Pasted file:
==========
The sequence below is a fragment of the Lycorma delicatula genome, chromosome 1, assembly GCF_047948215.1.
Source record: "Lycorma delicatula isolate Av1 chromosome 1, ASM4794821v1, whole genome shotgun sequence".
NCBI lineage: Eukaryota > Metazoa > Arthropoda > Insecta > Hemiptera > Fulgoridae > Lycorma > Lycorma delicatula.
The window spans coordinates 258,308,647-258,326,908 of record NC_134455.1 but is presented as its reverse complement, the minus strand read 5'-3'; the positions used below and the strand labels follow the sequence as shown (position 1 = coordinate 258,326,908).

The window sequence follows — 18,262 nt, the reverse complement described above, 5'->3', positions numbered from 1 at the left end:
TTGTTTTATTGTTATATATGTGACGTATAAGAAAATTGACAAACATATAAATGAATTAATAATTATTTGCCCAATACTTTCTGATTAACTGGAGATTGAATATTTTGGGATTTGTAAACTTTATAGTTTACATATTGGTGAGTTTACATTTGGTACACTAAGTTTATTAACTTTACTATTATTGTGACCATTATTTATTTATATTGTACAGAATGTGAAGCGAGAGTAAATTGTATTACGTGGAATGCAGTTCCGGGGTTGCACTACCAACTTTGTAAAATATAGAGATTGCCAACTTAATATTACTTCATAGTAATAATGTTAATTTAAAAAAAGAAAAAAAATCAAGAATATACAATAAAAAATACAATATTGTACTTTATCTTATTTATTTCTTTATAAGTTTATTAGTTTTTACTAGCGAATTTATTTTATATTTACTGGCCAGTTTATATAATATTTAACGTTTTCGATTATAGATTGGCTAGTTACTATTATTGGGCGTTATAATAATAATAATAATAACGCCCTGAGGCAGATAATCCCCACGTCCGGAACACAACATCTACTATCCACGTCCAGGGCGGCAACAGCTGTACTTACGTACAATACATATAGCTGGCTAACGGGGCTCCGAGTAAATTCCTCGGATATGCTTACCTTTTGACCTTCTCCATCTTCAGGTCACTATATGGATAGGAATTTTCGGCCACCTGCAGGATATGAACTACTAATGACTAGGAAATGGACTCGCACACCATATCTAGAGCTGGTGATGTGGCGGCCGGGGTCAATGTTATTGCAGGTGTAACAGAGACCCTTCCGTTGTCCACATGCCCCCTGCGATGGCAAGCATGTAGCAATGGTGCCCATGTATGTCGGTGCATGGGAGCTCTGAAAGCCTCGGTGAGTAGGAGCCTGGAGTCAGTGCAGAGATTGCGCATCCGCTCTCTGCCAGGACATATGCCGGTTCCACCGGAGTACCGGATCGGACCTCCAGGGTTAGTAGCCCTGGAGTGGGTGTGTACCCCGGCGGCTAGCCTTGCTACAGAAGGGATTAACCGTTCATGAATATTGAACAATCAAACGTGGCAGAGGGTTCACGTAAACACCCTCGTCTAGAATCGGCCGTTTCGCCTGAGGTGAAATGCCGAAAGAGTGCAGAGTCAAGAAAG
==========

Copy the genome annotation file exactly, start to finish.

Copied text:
The sequence below is a fragment of the Lycorma delicatula genome, chromosome 1, assembly GCF_047948215.1.
Source record: "Lycorma delicatula isolate Av1 chromosome 1, ASM4794821v1, whole genome shotgun sequence".
NCBI lineage: Eukaryota > Metazoa > Arthropoda > Insecta > Hemiptera > Fulgoridae > Lycorma > Lycorma delicatula.
The window spans coordinates 258,308,647-258,326,908 of record NC_134455.1 but is presented as its reverse complement, the minus strand read 5'-3'; the positions used below and the strand labels follow the sequence as shown (position 1 = coordinate 258,326,908).

The window sequence follows — 18,262 nt, the reverse complement described above, 5'->3', positions numbered from 1 at the left end:
TTGTTTTATTGTTATATATGTGACGTATAAGAAAATTGACAAACATATAAATGAATTAATAATTATTTGCCCAATACTTTCTGATTAACTGGAGATTGAATATTTTGGGATTTGTAAACTTTATAGTTTACATATTGGTGAGTTTACATTTGGTACACTAAGTTTATTAACTTTACTATTATTGTGACCATTATTTATTTATATTGTACAGAATGTGAAGCGAGAGTAAATTGTATTACGTGGAATGCAGTTCCGGGGTTGCACTACCAACTTTGTAAAATATAGAGATTGCCAACTTAATATTACTTCATAGTAATAATGTTAATTTAAAAAAAGAAAAAAAATCAAGAATATACAATAAAAAATACAATATTGTACTTTATCTTATTTATTTCTTTATAAGTTTATTAGTTTTTACTAGCGAATTTATTTTATATTTACTGGCCAGTTTATATAATATTTAACGTTTTCGATTATAGATTGGCTAGTTACTATTATTGGGCGTTATAATAATAATAATAATAACGCCCTGAGGCAGATAATCCCCACGTCCGGAACACAACATCTACTATCCACGTCCAGGGCGGCAACAGCTGTACTTACGTACAATACATATAGCTGGCTAACGGGGCTCCGAGTAAATTCCTCGGATATGCTTACCTTTTGACCTTCTCCATCTTCAGGTCACTATATGGATAGGAATTTTCGGCCACCTGCAGGATATGAACTACTAATGACTAGGAAATGGACTCGCACACCATATCTAGAGCTGGTGATGTGGCGGCCGGGGTCAATGTTATTGCAGGTGTAACAGAGACCCTTCCGTTGTCCACATGCCCCCTGCGATGGCAAGCATGTAGCAATGGTGCCCATGTATGTCGGTGCATGGGAGCTCTGAAAGCCTCGGTGAGTAGGAGCCTGGAGTCAGTGCAGAGATTGCGCATCCGCTCTCTGCCAGGACATATGCCGGTTCCACCGGAGTACCGGATCGGACCTCCAGGGTTAGTAGCCCTGGAGTGGGTGTGTACCCCGGCGGCTAGCCTTGCTACAGAAGGGATTAACCGTTCATGAATATTGAACAATCAAACGTGGCAGAGGGTTCACGTAAACACCCTCGTCTAGAATCGGCCGTTTCGCCTGAGGTGAAATGCCGAAAGAGTGCAGAGTCAAGAAAG